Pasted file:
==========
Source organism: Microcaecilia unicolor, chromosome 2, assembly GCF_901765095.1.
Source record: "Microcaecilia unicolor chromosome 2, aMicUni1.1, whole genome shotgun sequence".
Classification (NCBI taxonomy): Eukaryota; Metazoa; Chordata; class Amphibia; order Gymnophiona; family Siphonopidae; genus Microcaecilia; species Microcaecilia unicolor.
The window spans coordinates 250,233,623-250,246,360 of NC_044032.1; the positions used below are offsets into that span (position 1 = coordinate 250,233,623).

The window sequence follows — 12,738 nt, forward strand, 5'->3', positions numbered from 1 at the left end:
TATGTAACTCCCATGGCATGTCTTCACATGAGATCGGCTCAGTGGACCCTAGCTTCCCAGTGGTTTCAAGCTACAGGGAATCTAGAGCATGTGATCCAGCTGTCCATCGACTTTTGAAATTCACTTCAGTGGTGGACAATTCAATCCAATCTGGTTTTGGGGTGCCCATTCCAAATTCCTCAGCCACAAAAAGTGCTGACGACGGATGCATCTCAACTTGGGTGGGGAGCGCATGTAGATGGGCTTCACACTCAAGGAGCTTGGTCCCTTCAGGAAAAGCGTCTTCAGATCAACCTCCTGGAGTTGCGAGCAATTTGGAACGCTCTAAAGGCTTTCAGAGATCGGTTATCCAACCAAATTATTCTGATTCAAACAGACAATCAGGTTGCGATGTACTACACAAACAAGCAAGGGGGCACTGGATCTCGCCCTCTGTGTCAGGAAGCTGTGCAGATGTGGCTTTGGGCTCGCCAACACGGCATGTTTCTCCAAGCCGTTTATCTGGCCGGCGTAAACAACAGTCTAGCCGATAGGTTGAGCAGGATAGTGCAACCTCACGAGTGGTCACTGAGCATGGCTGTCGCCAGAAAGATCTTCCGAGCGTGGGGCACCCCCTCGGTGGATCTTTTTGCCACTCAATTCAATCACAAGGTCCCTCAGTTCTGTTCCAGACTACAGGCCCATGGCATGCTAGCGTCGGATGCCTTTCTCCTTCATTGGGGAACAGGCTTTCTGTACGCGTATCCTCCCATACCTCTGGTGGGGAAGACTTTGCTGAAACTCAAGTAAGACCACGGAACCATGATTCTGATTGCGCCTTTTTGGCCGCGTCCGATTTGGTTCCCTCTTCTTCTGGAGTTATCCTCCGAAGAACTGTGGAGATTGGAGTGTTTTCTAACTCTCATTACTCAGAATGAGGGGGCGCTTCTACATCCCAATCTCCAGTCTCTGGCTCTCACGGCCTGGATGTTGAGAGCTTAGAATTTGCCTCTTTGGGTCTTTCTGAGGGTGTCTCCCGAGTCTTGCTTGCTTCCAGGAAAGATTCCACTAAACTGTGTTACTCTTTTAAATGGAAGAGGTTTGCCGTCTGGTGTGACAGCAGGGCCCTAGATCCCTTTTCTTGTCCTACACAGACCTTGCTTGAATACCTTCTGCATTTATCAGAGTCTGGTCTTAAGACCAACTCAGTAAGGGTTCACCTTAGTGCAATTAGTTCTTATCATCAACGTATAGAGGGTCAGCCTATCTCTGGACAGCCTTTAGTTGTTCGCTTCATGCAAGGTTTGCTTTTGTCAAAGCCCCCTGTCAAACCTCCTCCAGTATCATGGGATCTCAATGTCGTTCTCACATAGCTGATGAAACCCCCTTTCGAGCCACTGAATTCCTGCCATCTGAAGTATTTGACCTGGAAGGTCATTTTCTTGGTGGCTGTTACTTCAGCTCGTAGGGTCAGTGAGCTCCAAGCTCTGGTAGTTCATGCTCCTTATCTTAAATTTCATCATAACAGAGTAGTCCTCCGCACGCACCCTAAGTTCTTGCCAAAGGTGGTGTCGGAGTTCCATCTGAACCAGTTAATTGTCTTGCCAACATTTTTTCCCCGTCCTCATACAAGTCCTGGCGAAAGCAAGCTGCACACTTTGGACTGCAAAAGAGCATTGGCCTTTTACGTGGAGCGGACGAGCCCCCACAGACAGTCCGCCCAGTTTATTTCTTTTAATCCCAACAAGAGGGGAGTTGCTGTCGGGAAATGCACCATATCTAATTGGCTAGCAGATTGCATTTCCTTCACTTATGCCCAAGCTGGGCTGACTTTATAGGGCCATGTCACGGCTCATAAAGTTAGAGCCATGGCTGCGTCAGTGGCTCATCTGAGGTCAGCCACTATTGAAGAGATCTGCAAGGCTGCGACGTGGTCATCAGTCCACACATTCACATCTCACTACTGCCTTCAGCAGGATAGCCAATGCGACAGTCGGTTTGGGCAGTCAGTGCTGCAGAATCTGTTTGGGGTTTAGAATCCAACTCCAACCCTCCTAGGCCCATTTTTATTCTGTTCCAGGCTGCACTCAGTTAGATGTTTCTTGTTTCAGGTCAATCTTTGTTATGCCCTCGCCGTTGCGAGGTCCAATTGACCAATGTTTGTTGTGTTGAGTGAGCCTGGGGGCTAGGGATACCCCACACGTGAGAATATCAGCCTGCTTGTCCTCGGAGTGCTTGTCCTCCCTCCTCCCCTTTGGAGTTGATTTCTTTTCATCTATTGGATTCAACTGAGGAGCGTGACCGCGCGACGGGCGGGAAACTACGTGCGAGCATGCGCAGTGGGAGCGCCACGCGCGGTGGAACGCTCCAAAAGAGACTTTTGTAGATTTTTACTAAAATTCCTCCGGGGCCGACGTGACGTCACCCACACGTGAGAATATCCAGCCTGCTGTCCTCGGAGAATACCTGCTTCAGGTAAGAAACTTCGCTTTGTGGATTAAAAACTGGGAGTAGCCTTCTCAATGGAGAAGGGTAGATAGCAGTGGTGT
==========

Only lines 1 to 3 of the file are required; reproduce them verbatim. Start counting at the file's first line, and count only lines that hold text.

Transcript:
Source organism: Microcaecilia unicolor, chromosome 2, assembly GCF_901765095.1.
Source record: "Microcaecilia unicolor chromosome 2, aMicUni1.1, whole genome shotgun sequence".
Classification (NCBI taxonomy): Eukaryota; Metazoa; Chordata; class Amphibia; order Gymnophiona; family Siphonopidae; genus Microcaecilia; species Microcaecilia unicolor.